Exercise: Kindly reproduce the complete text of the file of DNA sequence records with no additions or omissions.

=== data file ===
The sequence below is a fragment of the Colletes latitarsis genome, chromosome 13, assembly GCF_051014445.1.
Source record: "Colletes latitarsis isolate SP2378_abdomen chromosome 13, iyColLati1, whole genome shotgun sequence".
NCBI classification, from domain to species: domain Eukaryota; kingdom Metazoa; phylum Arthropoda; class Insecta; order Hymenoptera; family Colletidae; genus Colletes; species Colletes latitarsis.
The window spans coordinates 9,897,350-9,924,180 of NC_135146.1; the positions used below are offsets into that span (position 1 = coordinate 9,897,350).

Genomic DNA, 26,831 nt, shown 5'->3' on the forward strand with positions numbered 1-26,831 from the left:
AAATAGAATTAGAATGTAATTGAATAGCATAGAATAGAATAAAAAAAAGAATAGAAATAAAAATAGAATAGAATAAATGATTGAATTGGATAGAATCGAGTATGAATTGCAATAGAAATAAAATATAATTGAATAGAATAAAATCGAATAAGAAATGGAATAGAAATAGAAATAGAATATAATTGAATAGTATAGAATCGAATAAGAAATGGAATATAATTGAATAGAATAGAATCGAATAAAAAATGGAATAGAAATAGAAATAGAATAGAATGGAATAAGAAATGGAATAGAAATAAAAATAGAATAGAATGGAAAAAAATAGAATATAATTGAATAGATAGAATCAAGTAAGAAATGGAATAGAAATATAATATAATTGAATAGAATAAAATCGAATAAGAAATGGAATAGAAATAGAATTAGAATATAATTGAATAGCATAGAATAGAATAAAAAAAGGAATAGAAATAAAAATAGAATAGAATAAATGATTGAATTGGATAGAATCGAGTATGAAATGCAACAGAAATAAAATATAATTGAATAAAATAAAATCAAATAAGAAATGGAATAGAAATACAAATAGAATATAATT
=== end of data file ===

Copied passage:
The sequence below is a fragment of the Colletes latitarsis genome, chromosome 13, assembly GCF_051014445.1.
Source record: "Colletes latitarsis isolate SP2378_abdomen chromosome 13, iyColLati1, whole genome shotgun sequence".
NCBI classification, from domain to species: domain Eukaryota; kingdom Metazoa; phylum Arthropoda; class Insecta; order Hymenoptera; family Colletidae; genus Colletes; species Colletes latitarsis.
The window spans coordinates 9,897,350-9,924,180 of NC_135146.1; the positions used below are offsets into that span (position 1 = coordinate 9,897,350).

Genomic DNA, 26,831 nt, shown 5'->3' on the forward strand with positions numbered 1-26,831 from the left:
AAATAGAATTAGAATGTAATTGAATAGCATAGAATAGAATAAAAAAAAGAATAGAAATAAAAATAGAATAGAATAAATGATTGAATTGGATAGAATCGAGTATGAATTGCAATAGAAATAAAATATAATTGAATAGAATAAAATCGAATAAGAAATGGAATAGAAATAGAAATAGAATATAATTGAATAGTATAGAATCGAATAAGAAATGGAATATAATTGAATAGAATAGAATCGAATAAAAAATGGAATAGAAATAGAAATAGAATAGAATGGAATAAGAAATGGAATAGAAATAAAAATAGAATAGAATGGAAAAAAATAGAATATAATTGAATAGATAGAATCAAGTAAGAAATGGAATAGAAATATAATATAATTGAATAGAATAAAATCGAATAAGAAATGGAATAGAAATAGAATTAGAATATAATTGAATAGCATAGAATAGAATAAAAAAAGGAATAGAAATAAAAATAGAATAGAATAAATGATTGAATTGGATAGAATCGAGTATGAAATGCAACAGAAATAAAATATAATTGAATAAAATAAAATCAAATAAGAAATGGAATAGAAATACAAATAGAATATAATT